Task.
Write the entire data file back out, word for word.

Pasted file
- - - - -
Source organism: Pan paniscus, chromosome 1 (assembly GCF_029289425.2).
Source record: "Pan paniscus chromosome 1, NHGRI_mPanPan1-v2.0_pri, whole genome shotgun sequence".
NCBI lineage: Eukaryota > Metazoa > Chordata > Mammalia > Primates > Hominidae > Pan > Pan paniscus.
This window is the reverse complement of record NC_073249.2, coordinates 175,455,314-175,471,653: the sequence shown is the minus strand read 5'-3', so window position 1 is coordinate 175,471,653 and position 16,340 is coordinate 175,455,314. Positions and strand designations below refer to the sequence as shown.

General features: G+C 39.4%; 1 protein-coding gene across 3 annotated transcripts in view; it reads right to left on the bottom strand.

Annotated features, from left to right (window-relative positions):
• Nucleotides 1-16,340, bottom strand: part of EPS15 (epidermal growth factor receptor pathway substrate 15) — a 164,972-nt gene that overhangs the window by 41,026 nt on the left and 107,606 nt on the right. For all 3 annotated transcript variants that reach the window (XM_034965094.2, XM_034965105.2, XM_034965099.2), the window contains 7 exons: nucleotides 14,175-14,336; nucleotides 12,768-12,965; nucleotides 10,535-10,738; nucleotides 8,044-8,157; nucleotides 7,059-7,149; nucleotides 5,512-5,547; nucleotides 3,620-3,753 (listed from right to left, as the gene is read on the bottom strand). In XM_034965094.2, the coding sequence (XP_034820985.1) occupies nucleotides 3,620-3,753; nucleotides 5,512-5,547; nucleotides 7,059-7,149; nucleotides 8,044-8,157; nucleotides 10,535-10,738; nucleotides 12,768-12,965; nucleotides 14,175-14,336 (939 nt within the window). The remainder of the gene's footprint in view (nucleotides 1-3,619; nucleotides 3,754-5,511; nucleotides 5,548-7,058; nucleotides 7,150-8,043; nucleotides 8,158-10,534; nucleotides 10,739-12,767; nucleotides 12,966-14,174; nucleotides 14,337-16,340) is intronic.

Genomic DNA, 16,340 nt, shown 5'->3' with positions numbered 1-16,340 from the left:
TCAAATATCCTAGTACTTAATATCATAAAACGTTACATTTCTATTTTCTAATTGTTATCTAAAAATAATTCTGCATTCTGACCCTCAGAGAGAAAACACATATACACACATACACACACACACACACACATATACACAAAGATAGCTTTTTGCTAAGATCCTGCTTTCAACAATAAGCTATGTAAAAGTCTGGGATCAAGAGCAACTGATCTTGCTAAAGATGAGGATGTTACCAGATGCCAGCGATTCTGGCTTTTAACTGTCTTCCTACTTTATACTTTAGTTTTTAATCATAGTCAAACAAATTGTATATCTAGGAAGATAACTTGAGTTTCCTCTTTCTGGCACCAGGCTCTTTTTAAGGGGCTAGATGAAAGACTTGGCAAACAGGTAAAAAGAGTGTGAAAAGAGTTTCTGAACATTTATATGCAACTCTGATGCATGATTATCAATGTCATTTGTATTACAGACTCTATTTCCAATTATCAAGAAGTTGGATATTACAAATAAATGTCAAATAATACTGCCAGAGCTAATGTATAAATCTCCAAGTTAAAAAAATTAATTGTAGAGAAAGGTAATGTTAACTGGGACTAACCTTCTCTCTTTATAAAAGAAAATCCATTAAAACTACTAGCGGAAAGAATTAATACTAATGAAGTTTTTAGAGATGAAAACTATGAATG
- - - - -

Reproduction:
Source organism: Pan paniscus, chromosome 1 (assembly GCF_029289425.2).
Source record: "Pan paniscus chromosome 1, NHGRI_mPanPan1-v2.0_pri, whole genome shotgun sequence".
NCBI lineage: Eukaryota > Metazoa > Chordata > Mammalia > Primates > Hominidae > Pan > Pan paniscus.
This window is the reverse complement of record NC_073249.2, coordinates 175,455,314-175,471,653: the sequence shown is the minus strand read 5'-3', so window position 1 is coordinate 175,471,653 and position 16,340 is coordinate 175,455,314. Positions and strand designations below refer to the sequence as shown.

General features: G+C 39.4%; 1 protein-coding gene across 3 annotated transcripts in view; it reads right to left on the bottom strand.

Annotated features, from left to right (window-relative positions):
• Nucleotides 1-16,340, bottom strand: part of EPS15 (epidermal growth factor receptor pathway substrate 15) — a 164,972-nt gene that overhangs the window by 41,026 nt on the left and 107,606 nt on the right. For all 3 annotated transcript variants that reach the window (XM_034965094.2, XM_034965105.2, XM_034965099.2), the window contains 7 exons: nucleotides 14,175-14,336; nucleotides 12,768-12,965; nucleotides 10,535-10,738; nucleotides 8,044-8,157; nucleotides 7,059-7,149; nucleotides 5,512-5,547; nucleotides 3,620-3,753 (listed from right to left, as the gene is read on the bottom strand). In XM_034965094.2, the coding sequence (XP_034820985.1) occupies nucleotides 3,620-3,753; nucleotides 5,512-5,547; nucleotides 7,059-7,149; nucleotides 8,044-8,157; nucleotides 10,535-10,738; nucleotides 12,768-12,965; nucleotides 14,175-14,336 (939 nt within the window). The remainder of the gene's footprint in view (nucleotides 1-3,619; nucleotides 3,754-5,511; nucleotides 5,548-7,058; nucleotides 7,150-8,043; nucleotides 8,158-10,534; nucleotides 10,739-12,767; nucleotides 12,966-14,174; nucleotides 14,337-16,340) is intronic.

Genomic DNA, 16,340 nt, shown 5'->3' with positions numbered 1-16,340 from the left:
TCAAATATCCTAGTACTTAATATCATAAAACGTTACATTTCTATTTTCTAATTGTTATCTAAAAATAATTCTGCATTCTGACCCTCAGAGAGAAAACACATATACACACATACACACACACACACACACATATACACAAAGATAGCTTTTTGCTAAGATCCTGCTTTCAACAATAAGCTATGTAAAAGTCTGGGATCAAGAGCAACTGATCTTGCTAAAGATGAGGATGTTACCAGATGCCAGCGATTCTGGCTTTTAACTGTCTTCCTACTTTATACTTTAGTTTTTAATCATAGTCAAACAAATTGTATATCTAGGAAGATAACTTGAGTTTCCTCTTTCTGGCACCAGGCTCTTTTTAAGGGGCTAGATGAAAGACTTGGCAAACAGGTAAAAAGAGTGTGAAAAGAGTTTCTGAACATTTATATGCAACTCTGATGCATGATTATCAATGTCATTTGTATTACAGACTCTATTTCCAATTATCAAGAAGTTGGATATTACAAATAAATGTCAAATAATACTGCCAGAGCTAATGTATAAATCTCCAAGTTAAAAAAATTAATTGTAGAGAAAGGTAATGTTAACTGGGACTAACCTTCTCTCTTTATAAAAGAAAATCCATTAAAACTACTAGCGGAAAGAATTAATACTAATGAAGTTTTTAGAGATGAAAACTATGAATG